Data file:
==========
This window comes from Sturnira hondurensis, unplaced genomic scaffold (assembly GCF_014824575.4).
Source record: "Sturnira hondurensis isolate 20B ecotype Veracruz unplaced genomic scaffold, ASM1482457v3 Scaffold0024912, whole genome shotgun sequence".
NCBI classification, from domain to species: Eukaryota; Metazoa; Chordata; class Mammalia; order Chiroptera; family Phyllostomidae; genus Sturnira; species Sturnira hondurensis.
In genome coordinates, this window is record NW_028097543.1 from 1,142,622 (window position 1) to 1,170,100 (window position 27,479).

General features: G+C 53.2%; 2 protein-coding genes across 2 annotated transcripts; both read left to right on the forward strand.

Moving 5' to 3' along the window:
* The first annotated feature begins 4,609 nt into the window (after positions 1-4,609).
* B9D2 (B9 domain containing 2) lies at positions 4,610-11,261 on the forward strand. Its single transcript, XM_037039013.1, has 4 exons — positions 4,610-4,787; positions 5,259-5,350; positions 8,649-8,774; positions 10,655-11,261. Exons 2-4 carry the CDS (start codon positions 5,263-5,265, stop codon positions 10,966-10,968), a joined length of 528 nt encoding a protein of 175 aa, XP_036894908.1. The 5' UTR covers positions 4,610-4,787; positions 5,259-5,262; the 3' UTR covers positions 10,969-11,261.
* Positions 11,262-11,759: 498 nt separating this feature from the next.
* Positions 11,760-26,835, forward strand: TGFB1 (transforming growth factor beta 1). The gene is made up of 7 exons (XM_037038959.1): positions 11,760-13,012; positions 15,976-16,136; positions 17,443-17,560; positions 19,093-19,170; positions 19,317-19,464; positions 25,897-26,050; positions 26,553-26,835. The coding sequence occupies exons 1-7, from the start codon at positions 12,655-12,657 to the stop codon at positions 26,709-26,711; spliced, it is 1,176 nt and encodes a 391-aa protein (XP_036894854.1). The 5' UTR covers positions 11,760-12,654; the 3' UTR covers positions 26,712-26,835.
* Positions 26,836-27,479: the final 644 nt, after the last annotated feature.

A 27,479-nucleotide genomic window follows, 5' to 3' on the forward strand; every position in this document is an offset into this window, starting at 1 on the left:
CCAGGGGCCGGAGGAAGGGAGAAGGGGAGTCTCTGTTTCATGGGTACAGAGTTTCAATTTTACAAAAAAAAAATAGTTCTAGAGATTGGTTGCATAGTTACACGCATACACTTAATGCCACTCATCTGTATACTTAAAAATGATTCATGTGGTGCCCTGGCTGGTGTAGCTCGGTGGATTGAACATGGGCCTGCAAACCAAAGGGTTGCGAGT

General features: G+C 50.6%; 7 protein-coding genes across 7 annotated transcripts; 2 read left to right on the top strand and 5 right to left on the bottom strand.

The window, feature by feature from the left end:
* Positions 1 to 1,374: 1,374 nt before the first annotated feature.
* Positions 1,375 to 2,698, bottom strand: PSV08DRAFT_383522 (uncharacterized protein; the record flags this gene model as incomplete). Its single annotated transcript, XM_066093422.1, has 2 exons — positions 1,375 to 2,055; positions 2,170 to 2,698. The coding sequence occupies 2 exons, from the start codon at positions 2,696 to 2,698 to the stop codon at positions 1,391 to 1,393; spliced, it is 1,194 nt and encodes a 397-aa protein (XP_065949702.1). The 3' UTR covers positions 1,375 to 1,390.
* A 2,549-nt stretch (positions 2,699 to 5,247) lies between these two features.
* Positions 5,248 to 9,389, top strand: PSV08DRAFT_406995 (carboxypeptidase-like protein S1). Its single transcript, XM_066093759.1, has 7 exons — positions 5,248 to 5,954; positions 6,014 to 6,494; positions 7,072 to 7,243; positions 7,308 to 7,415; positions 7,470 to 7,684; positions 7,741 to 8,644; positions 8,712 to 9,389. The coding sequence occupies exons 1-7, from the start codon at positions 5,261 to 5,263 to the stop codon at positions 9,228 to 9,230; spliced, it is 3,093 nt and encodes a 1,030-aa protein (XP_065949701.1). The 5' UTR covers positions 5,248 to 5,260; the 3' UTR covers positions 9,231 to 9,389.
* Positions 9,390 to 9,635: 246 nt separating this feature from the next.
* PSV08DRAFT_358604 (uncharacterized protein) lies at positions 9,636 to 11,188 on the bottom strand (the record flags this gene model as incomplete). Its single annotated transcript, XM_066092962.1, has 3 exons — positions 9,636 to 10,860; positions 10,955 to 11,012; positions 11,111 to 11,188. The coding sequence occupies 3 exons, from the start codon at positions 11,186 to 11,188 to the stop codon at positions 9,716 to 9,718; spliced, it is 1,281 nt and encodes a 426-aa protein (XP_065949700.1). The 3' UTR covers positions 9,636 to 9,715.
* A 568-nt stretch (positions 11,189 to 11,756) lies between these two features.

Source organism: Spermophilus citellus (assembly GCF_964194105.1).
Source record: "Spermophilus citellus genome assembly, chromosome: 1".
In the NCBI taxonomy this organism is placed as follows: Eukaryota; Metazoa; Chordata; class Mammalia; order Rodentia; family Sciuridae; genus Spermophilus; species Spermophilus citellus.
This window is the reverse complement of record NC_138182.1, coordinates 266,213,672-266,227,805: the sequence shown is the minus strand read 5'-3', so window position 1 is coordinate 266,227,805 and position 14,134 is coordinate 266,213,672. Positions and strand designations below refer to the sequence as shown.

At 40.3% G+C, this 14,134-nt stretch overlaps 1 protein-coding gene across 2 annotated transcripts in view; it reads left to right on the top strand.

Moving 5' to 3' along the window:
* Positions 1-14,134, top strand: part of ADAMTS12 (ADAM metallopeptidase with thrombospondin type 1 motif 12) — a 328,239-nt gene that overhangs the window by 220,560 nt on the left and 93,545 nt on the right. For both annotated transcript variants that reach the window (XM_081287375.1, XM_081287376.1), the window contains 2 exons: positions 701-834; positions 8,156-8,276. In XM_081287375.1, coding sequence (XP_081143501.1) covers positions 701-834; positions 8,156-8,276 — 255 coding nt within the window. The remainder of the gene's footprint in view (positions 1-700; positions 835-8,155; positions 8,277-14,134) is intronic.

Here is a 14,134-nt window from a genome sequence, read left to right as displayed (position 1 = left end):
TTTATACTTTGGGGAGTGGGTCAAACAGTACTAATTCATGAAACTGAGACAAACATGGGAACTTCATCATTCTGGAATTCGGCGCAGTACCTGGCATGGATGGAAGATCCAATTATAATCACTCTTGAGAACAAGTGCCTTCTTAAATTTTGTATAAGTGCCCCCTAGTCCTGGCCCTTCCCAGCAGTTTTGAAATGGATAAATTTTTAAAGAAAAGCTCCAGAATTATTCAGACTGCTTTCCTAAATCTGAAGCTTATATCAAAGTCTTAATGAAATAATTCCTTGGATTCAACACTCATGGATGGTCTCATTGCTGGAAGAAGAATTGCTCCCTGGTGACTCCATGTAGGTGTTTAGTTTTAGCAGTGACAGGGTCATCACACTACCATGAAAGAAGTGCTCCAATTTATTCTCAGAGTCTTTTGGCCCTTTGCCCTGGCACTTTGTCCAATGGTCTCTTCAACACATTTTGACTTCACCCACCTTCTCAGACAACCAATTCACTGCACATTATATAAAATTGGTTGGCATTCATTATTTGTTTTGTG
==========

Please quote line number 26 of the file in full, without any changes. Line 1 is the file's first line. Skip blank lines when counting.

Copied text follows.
This window is the reverse complement of record NC_138182.1, coordinates 266,213,672-266,227,805: the sequence shown is the minus strand read 5'-3', so window position 1 is coordinate 266,227,805 and position 14,134 is coordinate 266,213,672. Positions and strand designations below refer to the sequence as shown.